1Books > Subjects > Children's Books > Ages 9-12 > General   [35427  similar products]
2Books > Subjects > Children's Books > Authors & Illustrators, A-Z > ( K ) > Keene, Carolyn   [53  similar products]
3Books > Subjects > Children's Books > Literature > Action & Adventure   [7444  similar products]
4Books > Subjects > Children's Books > Literature > Science Fiction, Fantasy, Mystery & Horror > Mysteries, Espion   [2638  similar products]
5Books > Subjects > Children's Books > People & Places > Girls & Women > Fiction   [1438  similar products]
6Books > Subjects > Children's Books > Series > Mystery & Detective > Nancy Drew > Nancy Drew Mysteries   [26  similar products]
7Books > Subjects > Teens > Literature & Fiction > Adventure & Thrillers   [2061  similar products]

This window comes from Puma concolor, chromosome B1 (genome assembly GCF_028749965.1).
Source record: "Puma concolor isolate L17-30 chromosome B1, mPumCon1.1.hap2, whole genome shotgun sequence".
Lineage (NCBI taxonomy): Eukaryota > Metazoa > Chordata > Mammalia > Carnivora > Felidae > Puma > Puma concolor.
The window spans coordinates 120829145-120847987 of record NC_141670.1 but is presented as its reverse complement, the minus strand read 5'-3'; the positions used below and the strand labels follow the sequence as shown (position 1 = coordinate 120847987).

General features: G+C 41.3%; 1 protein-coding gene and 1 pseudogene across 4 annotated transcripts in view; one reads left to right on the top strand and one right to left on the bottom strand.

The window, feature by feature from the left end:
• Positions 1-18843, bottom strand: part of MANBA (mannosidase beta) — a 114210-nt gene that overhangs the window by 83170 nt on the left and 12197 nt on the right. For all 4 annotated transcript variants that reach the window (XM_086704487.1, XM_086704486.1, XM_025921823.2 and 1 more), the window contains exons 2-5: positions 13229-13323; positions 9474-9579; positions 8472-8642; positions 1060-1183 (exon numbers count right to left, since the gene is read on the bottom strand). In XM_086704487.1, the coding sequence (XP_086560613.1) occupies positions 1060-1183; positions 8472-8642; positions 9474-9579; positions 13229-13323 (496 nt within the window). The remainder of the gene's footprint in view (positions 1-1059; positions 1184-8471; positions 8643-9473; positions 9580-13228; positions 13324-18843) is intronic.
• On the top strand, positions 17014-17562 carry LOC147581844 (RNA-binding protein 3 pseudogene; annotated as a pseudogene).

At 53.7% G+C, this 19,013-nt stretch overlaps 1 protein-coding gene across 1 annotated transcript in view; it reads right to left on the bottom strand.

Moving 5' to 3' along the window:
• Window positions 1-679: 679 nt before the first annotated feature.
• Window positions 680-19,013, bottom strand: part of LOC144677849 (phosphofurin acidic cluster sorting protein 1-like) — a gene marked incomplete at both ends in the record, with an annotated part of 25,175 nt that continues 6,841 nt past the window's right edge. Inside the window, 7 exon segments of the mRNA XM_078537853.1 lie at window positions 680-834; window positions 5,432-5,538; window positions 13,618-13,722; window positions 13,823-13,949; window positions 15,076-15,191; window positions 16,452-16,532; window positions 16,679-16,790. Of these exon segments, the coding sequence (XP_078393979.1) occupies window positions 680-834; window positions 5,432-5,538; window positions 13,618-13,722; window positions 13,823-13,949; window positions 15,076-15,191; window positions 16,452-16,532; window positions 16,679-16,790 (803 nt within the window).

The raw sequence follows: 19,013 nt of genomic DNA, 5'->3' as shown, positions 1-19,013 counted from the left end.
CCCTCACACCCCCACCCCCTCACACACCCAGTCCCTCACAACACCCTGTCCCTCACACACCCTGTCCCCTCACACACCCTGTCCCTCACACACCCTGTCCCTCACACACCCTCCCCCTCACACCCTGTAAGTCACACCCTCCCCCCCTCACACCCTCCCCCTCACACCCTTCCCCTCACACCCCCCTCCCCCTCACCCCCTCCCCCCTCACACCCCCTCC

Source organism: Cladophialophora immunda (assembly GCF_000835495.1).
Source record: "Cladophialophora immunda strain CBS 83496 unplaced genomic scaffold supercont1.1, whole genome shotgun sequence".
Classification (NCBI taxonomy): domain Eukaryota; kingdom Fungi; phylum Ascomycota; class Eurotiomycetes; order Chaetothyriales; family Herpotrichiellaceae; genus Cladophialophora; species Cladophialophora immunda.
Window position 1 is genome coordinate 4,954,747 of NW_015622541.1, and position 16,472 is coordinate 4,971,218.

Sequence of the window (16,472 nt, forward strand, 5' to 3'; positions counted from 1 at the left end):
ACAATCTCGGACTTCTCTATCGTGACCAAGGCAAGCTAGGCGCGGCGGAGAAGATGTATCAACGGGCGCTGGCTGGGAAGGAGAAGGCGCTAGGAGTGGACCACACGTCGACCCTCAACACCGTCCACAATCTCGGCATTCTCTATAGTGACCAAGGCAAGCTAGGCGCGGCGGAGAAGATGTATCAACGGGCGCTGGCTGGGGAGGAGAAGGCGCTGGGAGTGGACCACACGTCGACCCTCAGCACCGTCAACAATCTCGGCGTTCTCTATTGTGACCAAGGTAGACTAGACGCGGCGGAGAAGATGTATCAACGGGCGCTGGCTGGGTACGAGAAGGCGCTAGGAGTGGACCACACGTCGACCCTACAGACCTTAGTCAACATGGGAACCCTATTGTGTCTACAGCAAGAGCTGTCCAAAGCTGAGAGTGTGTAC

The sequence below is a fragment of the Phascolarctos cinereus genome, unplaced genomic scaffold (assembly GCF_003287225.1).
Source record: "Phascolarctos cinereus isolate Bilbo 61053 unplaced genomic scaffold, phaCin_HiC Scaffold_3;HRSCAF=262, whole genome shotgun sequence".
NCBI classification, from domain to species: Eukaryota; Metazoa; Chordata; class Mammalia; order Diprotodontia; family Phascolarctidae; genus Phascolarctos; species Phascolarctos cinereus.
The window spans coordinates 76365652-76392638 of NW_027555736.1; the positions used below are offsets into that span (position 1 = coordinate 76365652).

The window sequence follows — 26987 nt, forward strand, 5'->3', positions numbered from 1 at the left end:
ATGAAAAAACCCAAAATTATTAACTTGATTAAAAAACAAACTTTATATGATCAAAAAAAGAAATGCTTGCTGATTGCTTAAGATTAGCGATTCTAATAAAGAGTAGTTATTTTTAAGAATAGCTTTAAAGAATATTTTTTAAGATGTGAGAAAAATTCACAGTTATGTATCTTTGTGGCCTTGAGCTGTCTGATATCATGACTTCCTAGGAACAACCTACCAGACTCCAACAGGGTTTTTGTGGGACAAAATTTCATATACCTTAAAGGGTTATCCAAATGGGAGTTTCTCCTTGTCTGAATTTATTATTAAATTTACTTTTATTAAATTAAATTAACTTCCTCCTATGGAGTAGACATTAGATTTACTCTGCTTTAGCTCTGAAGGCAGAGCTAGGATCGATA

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Reviews - What do our customers think?
The Clue in the Diary  Sep 15, 2007
This was my very first Nancy Drew book. Yep, and I a little older than what would be considered young adult these days! Tee Hee! I am hooked. I will tell you I was a little afraid of starting with Book 7, but I didn't feel left out at all. The author made it possible for me to catch up with Nancy, her family and her friends. I even got to meet the new "guy". I love stories about diaries, add in a mystery, a fire, some great adventures and a romantic interest, and I was extremely happy. Now, I will say that I did find some parts that dated the book, but for the most part I was very happy living in Nancy's world and I expect to do so again very soon.